When Our Business Models Break……

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Everyday, I have conversations with a wide variety of people, whether senior corporate executives, sales/marketing leaders, sales enablement/sales ops, front line sales managers, sellers, marketers. While the conversations are different, there is an underlying theme common to them all.

“Our business models are breaking, they are no longer working the way they used to work……”

These folks may not recognize it, up front, but eventually we get to this discovery.

Virtually everything that used to work, no longer seems to be working—or it’s not delivering the results expected.

Prospecting is broken, even very good prospecting outreaches are no longer as impactful as in the past. Great prospecting outreaches are getting lost in the sheer volume of outreach that so many others are doing–virtually every channel, email, social, phone, text, is no longer working very well. However much we tune our prospecting, refine our sequences, focus our targets, the reality is stark.

When we find opportunities, we struggle to engage customers. They are minimizing the time they spend with us, choosing to learn from other sources. So we are spending less time with each customer, struggling to maximize our impact with the time they allow us to spend.

Our training programs, our tools, our sales/marketing programs are no longer as impactful as they used to be. I get into conversations, “insight isn’t s effective as it was, how do we move beyond insight….” “solution selling isn’t having the impact we thought…” It goes on, and on.

“We struggle more in developing high quality pipeline….. Our win rates, our average deal size are decreasing, our sales cycles are increasing,…..The percent of people achieving goal is declining and to make up for it we have to hire more people, spending much more money…..”

It’s not just sellers, marketing/sales/customer experience that is struggling. Buyers are struggling, more buying efforts end in no decision made. For those decisions they make buyer regret is increasing.

And on top of all of this, there are external factors that aggravate these challenges. The global economy, shifts in global business/trade, social change, global politics/conflict, changing views on work, all contribute to the challenges we, individually and organizationally, face.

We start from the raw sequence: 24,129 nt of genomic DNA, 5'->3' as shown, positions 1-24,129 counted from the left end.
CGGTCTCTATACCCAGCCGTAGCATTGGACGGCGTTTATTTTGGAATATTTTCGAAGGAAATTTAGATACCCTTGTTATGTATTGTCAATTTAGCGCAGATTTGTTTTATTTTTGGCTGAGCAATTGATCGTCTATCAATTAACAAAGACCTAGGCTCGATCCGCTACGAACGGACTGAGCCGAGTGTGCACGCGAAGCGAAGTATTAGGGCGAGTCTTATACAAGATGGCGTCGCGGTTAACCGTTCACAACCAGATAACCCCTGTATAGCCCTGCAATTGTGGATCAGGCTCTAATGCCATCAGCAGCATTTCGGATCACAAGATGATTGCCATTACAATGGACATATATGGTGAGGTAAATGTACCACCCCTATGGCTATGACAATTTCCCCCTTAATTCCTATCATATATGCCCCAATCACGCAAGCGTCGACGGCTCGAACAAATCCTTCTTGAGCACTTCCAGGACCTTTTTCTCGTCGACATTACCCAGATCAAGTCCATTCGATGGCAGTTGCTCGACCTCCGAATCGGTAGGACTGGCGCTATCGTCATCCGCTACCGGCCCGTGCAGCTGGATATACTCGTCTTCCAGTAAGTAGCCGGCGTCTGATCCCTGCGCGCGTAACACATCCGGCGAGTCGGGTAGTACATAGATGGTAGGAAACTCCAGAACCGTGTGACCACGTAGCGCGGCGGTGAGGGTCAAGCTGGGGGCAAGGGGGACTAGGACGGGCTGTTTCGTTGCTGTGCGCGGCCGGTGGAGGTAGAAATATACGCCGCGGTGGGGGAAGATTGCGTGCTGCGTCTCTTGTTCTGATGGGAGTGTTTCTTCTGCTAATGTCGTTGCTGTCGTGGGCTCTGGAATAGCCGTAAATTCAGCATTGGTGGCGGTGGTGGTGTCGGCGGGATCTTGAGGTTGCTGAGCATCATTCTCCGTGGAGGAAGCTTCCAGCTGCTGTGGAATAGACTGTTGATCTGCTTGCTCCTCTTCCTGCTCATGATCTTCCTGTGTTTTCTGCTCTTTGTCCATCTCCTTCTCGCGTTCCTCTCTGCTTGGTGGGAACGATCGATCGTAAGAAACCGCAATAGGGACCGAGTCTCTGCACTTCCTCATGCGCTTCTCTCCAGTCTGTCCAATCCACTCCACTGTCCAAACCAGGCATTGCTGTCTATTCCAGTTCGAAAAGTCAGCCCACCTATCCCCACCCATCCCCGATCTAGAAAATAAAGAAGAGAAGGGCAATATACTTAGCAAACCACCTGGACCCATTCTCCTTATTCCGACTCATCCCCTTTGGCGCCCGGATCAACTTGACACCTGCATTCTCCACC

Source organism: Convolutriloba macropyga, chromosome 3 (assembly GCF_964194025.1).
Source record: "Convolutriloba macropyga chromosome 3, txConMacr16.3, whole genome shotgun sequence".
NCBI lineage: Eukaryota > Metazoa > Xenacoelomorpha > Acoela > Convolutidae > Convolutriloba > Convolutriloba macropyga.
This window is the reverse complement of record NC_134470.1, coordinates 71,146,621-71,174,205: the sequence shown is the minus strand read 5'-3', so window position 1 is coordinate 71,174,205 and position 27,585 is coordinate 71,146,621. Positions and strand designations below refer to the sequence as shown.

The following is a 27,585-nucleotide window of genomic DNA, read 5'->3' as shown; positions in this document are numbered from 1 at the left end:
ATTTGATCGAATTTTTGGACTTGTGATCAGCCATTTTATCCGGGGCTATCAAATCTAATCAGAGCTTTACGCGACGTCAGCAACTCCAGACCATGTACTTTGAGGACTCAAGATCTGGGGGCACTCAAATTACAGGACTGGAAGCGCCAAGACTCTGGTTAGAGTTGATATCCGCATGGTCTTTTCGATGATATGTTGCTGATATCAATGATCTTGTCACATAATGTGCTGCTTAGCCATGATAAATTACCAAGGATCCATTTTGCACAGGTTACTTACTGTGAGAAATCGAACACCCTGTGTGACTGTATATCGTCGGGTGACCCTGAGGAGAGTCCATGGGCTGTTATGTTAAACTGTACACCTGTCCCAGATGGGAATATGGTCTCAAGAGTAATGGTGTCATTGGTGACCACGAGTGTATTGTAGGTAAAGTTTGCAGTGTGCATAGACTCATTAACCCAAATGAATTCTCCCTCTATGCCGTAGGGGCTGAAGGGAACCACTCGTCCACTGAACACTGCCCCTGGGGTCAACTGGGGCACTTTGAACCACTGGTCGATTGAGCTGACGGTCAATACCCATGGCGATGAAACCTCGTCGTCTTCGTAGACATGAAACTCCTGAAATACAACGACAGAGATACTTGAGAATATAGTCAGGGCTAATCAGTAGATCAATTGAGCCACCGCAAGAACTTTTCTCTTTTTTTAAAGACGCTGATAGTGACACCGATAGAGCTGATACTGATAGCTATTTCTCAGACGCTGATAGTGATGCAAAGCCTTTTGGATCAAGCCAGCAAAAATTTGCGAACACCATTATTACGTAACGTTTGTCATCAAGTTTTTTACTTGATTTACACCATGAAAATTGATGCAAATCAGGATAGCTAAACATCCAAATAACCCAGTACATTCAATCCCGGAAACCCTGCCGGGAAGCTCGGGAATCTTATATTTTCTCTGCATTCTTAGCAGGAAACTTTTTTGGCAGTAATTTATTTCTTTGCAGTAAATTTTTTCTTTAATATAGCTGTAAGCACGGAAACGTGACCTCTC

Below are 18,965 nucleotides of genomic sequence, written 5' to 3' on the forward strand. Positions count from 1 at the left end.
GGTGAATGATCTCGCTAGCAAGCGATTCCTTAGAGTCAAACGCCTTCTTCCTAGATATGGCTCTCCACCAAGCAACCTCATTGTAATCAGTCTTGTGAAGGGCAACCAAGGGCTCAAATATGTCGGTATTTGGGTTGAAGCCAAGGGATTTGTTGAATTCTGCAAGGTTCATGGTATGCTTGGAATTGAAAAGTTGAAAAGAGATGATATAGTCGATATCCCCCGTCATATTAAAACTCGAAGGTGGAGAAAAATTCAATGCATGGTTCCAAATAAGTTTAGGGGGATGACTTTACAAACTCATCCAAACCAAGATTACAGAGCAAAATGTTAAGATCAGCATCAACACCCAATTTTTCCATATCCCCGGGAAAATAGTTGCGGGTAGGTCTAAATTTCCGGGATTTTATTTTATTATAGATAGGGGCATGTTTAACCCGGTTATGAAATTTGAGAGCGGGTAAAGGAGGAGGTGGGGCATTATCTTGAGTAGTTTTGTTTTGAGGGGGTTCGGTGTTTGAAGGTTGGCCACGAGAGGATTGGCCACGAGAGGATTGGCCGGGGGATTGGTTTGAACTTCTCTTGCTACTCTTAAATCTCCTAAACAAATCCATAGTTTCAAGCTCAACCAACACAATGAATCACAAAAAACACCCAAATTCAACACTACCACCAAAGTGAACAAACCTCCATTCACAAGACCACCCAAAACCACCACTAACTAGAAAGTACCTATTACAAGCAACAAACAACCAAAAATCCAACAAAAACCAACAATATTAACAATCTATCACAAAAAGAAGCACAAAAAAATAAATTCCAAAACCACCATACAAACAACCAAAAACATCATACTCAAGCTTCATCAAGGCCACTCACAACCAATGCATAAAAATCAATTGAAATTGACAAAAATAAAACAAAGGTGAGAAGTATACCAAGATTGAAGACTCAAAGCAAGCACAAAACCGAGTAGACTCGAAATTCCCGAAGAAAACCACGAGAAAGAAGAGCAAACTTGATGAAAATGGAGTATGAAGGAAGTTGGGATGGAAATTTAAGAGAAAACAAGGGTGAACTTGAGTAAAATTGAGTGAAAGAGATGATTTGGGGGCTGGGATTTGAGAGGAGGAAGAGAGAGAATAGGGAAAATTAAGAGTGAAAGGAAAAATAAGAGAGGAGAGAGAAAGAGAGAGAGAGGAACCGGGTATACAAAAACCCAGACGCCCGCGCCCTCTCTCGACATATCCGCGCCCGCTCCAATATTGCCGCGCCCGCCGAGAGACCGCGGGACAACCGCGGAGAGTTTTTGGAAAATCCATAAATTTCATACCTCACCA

All of this can be a little depressing. We struggle, doing what we can, we double down on what has worked, trying to make them work–to some degree. We keep doing more, sometimes we try do better.

But, at least to me, we are at a turning point, it’s one of the most profound and exciting that I’ve experienced. The breakdown of our current business models drives a huge forcing function to change!

Not changing is not an option. If we remain committed to that which is no longer working, we fail.

It’s at times like we currently face, we see the greatest innovation. We are forced to rethink everything we do. We are mandated to find new business models, different ways of engaging our people and our customers.

As we look back into history, we’ve seen periods of great innovation resulting from some of our most difficult times. One of the great opportunities we have is that we aren’t in this alone. Every organization, our customers, our suppliers, our markets, our communities face similar things. And since we aren’t alone, we have the opportunity to collaborate in new and different ways. We have the opportunity to work together in defining new models and approaches to grow and succeed.

The conversations I’ve had with clients and prospects have changed profoundly over the last year. They are less dominated by how to do more or how to do it better. Instead they are asking, “What should we be doing differently? How do we reinvent ourselves?”

And what’s interesting in these conversations is their customers and suppliers are asking them the same questions. Which gives us the opportunity to collaborate in ways we probably haven’t done before. It gives us the opportunity to create value with each other, for each other, in ways we don’t often experience.

And all we have to do is work with a small number of customers, partners, suppliers to experiment and discover these new approaches. Once we discover these, get some experience in gaining success, then we start scaling these approaches within our markets and customers, doing more……

As we end this year, there’s the rush to close as much business possible. There’s also the pressure for kicking off the New Year, SKOs, and so forth. But take the time to reflect and think, how do we move from doing more, doing better to innovating and doing different?

Republished with author's permission from original post.

Dave Brock
Dave has spent his career developing high performance organizations. He worked in sales, marketing, and executive management capacities with IBM, Tektronix and Keithley Instruments. His consulting clients include companies in the semiconductor, aerospace, electronics, consumer products, computer, telecommunications, retailing, internet, software, professional and financial services industries.

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